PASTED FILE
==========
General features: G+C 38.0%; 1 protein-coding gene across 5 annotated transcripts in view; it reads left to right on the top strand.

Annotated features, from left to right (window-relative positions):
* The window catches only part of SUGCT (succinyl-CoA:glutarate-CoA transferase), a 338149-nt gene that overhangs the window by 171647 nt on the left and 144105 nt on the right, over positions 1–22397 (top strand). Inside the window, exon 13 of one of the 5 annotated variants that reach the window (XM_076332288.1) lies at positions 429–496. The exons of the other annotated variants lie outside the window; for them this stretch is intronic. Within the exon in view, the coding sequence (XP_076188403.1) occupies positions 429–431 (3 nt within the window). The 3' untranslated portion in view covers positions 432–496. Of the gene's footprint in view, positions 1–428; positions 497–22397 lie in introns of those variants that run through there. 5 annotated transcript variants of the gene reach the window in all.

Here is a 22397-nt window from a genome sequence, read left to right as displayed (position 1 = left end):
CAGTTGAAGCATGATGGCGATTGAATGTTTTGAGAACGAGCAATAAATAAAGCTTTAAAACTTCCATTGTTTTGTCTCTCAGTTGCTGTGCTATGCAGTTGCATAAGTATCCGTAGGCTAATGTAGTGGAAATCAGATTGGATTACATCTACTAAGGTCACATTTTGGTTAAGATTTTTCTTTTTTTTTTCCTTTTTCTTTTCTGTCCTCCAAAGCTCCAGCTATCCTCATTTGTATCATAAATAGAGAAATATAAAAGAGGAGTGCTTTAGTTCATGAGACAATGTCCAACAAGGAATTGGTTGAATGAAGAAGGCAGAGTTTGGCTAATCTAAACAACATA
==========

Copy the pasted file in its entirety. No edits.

General features: G+C 38.0%; 1 protein-coding gene across 5 annotated transcripts in view; it reads left to right on the top strand.

Annotated features, from left to right (window-relative positions):
* The window catches only part of SUGCT (succinyl-CoA:glutarate-CoA transferase), a 338149-nt gene that overhangs the window by 171647 nt on the left and 144105 nt on the right, over positions 1–22397 (top strand). Inside the window, exon 13 of one of the 5 annotated variants that reach the window (XM_076332288.1) lies at positions 429–496. The exons of the other annotated variants lie outside the window; for them this stretch is intronic. Within the exon in view, the coding sequence (XP_076188403.1) occupies positions 429–431 (3 nt within the window). The 3' untranslated portion in view covers positions 432–496. Of the gene's footprint in view, positions 1–428; positions 497–22397 lie in introns of those variants that run through there. 5 annotated transcript variants of the gene reach the window in all.

Here is a 22397-nt window from a genome sequence, read left to right as displayed (position 1 = left end):
CAGTTGAAGCATGATGGCGATTGAATGTTTTGAGAACGAGCAATAAATAAAGCTTTAAAACTTCCATTGTTTTGTCTCTCAGTTGCTGTGCTATGCAGTTGCATAAGTATCCGTAGGCTAATGTAGTGGAAATCAGATTGGATTACATCTACTAAGGTCACATTTTGGTTAAGATTTTTCTTTTTTTTTTCCTTTTTCTTTTCTGTCCTCCAAAGCTCCAGCTATCCTCATTTGTATCATAAATAGAGAAATATAAAAGAGGAGTGCTTTAGTTCATGAGACAATGTCCAACAAGGAATTGGTTGAATGAAGAAGGCAGAGTTTGGCTAATCTAAACAACATA